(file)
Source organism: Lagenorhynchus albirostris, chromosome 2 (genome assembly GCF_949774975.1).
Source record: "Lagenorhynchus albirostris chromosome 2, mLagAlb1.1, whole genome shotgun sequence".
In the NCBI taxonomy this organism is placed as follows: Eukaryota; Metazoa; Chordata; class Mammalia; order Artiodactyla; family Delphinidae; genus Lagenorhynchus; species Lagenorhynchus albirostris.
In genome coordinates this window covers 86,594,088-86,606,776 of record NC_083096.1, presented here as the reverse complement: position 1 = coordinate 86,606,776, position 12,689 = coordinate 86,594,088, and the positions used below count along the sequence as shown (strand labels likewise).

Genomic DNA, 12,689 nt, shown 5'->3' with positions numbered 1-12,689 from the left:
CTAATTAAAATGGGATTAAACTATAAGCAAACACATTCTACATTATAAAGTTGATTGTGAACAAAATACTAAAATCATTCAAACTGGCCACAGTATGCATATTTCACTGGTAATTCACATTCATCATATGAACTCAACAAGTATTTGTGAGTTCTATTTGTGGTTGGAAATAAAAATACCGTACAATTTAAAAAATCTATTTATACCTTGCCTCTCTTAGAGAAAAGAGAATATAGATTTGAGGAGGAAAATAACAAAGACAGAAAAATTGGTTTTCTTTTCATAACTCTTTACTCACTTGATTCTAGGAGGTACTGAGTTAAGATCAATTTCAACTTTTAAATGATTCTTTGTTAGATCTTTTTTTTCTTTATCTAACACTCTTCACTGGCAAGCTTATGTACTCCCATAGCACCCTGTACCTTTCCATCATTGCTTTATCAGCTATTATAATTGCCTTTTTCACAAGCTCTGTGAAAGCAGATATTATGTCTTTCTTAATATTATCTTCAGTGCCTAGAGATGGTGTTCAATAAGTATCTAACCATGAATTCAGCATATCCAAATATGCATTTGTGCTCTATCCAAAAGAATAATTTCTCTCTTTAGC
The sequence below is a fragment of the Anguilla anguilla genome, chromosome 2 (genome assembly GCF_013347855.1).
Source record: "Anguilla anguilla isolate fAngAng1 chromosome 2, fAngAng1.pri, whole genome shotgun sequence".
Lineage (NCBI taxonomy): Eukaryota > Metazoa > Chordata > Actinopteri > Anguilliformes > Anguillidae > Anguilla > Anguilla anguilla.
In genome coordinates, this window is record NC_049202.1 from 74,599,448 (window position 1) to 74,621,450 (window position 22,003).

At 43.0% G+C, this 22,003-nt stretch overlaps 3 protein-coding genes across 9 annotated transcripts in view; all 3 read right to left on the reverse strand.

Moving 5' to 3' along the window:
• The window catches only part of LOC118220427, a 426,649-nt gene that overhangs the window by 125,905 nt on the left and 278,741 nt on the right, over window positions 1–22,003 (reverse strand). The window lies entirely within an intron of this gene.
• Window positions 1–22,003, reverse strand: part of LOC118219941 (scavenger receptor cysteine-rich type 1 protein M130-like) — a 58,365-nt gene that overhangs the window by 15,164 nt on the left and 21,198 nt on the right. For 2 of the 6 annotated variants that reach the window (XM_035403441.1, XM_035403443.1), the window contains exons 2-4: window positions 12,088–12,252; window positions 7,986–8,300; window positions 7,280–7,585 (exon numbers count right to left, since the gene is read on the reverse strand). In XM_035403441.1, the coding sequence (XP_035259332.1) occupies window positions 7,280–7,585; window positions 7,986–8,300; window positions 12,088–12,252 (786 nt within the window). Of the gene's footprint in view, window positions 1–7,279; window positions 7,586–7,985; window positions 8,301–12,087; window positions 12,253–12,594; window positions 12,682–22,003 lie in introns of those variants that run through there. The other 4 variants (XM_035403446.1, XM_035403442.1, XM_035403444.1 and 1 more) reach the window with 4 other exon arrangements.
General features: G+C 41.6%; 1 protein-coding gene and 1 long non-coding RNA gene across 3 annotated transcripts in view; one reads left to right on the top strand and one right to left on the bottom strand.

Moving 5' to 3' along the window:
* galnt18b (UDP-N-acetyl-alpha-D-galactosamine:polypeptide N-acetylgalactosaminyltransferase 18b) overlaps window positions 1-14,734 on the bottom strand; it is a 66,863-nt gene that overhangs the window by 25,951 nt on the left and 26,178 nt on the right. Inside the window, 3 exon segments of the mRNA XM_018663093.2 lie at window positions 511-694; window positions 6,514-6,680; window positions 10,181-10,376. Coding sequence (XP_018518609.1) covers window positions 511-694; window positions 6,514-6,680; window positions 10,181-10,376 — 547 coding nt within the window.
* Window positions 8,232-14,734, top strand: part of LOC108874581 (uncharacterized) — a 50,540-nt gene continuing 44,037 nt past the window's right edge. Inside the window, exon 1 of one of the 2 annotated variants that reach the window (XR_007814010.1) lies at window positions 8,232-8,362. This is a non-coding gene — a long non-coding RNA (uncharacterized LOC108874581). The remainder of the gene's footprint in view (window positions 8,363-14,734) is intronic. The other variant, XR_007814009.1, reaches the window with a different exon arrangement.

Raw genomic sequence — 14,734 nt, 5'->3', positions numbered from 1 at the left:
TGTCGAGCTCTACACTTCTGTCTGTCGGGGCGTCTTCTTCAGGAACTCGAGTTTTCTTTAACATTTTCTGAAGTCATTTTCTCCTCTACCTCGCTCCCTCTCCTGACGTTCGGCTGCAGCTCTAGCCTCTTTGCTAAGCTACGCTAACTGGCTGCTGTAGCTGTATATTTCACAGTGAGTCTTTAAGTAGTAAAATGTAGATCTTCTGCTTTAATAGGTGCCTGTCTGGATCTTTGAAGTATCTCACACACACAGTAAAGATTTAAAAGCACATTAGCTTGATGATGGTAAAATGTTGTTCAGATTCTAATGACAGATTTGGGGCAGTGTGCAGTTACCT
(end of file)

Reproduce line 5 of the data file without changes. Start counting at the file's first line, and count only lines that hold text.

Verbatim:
Genomic DNA, 12,689 nt, shown 5'->3' with positions numbered 1-12,689 from the left: